[K12OSN] Good Citizen Microsoft

"Terrell Prudé, Jr." microman at cmosnetworks.com
Wed Sep 29 22:51:47 UTC 2004

Let's not forget that they threatened school districts in their own 
backyard with audits unless they bought Software Assurance and Licensing 
6.0. They backed off--at least in Oregon, I don't know about 
Washington--only after they saw the massive backlash and movement toward 

Yeah...really good citizens...all the more reason to go with FOSS and 
projects like K12LTSP.


Rick Barnich wrote:

> It occurred to me that when pitching K12LTSP, Linux and FOSS to school 
> systems, perhaps one should point out what a good neighbor Microsoft 
> is to the state of Washington. Recently, /Forbes/ ranked Seattle as 
> the most overpriced city in the country. Our school class sizes are 
> the fourth largest in the nation. Washington's percentage of residents 
> enrolled in college ranks 46th out of 50 states. Seattle teacher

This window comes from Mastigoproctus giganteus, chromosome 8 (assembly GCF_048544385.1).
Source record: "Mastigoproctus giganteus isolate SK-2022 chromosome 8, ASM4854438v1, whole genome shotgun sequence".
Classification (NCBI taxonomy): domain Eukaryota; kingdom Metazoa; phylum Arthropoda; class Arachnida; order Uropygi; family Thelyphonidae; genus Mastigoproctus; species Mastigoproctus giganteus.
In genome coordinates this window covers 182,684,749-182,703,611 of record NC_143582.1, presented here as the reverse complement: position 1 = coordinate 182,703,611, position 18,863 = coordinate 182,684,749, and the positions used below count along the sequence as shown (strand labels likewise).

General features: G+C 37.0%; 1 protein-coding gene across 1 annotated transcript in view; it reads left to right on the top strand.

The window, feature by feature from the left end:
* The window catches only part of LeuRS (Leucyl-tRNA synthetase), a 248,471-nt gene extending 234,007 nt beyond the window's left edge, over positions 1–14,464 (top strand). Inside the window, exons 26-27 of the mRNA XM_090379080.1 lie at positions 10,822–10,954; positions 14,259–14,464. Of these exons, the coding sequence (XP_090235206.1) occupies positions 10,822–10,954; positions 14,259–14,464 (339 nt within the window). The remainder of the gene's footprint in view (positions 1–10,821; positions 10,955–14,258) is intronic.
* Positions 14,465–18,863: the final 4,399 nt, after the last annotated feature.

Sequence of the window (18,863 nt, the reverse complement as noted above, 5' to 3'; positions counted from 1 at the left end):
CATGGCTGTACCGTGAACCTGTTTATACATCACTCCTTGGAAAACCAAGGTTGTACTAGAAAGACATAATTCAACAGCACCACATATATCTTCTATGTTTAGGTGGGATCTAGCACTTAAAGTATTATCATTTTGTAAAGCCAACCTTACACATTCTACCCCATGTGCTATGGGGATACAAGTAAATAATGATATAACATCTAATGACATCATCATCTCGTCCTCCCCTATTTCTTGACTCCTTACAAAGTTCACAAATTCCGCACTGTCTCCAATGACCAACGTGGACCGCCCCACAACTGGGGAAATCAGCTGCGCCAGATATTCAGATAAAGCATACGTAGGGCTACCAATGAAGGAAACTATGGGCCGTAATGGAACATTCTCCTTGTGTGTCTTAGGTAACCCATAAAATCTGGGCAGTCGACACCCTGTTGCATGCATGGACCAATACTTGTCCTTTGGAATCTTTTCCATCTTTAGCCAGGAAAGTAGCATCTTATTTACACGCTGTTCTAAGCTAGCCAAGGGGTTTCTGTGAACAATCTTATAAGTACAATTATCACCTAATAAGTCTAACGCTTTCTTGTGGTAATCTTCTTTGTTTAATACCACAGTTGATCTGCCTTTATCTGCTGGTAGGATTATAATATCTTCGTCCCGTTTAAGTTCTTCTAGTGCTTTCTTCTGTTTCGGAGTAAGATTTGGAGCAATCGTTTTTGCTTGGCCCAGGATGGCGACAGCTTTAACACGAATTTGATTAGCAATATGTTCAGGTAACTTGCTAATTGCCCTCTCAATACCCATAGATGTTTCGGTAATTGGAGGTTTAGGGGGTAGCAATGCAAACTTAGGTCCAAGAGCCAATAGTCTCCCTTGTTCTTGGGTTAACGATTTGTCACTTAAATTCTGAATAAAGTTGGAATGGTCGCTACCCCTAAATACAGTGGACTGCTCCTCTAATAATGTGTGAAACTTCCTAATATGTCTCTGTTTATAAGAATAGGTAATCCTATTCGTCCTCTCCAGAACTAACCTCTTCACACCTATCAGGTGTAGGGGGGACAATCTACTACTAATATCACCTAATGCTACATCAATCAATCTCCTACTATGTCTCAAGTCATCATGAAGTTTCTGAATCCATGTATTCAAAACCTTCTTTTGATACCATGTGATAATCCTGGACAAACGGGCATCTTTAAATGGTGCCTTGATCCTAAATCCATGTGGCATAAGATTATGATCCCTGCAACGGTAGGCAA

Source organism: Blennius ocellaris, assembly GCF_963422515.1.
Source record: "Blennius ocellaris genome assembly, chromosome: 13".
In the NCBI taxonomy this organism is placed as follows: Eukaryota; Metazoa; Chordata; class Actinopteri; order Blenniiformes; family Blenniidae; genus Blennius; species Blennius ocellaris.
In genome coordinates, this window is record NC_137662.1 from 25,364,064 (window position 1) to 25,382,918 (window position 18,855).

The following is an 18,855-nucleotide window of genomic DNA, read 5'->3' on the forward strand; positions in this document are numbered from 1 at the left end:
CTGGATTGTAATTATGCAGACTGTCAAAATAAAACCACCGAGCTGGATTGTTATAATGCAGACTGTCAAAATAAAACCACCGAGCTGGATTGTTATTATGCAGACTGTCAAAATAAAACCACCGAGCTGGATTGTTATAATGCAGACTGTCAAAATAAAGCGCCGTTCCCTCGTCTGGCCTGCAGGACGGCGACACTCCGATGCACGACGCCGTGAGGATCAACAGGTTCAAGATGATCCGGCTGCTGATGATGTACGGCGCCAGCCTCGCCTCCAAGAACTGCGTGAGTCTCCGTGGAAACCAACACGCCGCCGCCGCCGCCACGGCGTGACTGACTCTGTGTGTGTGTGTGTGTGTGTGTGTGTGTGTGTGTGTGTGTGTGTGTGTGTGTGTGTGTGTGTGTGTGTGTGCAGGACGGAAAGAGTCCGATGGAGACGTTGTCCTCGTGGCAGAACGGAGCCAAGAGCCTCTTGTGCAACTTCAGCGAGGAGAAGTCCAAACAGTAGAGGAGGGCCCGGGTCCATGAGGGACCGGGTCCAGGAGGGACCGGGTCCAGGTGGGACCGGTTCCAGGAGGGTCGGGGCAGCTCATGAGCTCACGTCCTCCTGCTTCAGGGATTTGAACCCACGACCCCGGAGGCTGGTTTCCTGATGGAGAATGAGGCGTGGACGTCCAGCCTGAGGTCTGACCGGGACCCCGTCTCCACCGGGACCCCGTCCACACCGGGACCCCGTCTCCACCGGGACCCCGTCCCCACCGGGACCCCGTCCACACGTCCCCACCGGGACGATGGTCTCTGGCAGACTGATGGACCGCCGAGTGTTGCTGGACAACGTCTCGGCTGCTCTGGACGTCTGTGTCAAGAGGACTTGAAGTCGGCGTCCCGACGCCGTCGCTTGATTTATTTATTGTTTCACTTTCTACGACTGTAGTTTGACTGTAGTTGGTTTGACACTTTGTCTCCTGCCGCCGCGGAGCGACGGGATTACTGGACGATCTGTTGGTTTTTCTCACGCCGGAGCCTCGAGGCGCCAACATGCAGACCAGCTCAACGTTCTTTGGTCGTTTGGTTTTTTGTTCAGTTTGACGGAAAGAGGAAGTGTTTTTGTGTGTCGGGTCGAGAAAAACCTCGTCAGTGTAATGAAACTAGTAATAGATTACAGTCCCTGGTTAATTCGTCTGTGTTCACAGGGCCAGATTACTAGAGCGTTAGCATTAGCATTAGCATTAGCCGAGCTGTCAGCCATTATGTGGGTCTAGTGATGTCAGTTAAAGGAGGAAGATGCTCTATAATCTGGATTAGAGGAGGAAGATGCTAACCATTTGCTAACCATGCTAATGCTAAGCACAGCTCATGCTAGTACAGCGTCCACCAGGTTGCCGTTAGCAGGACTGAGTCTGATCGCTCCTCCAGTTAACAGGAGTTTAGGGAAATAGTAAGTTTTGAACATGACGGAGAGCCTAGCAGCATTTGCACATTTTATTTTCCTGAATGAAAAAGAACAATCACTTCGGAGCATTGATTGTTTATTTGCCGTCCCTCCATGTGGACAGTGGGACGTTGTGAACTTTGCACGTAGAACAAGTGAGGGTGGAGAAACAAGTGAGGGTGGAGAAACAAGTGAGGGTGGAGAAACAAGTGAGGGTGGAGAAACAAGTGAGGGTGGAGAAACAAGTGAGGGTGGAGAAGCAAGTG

> salaries rank 97th out of 100 major cities. Our traffic is the 17th 
> worst in the country. And let's not forget more than 167,000 
> Washington children without health care and the growing ranks of 
> homeless citizens staking out highway off-ramps in search of handouts.
> Seven years ago, Microsoft opened a small office in Reno, Nev., to 
> collect the money it got from PC manufacturers that installed Windows 
> and Office on the computers they sold. In the years since, Microsoft 
> has sheltered more than $60 billion in royalty revenue in Nevada, a 
> state with no corporate income tax, costing Washington an estimated 
> $327 million in unrealized tax revenue.
> Washington(state) collected $16.1 million in taxes on software 
> royalties of $3.3 billion for all companies over the past four years. 
> Yet Microsoft reported that it earned more than $34 billion in revenue 
> from PC and device manufacturers during the same period. Had Microsoft 
> paid taxes on this revenue in Washington, it should have generated 
> $164.5 million for the state—far more than the $16.1 million collected 
> on software sales by all companies.
> http://www.seattleweekly.com/features/0439/040929_news_microsoft.php
> Rick Barnich

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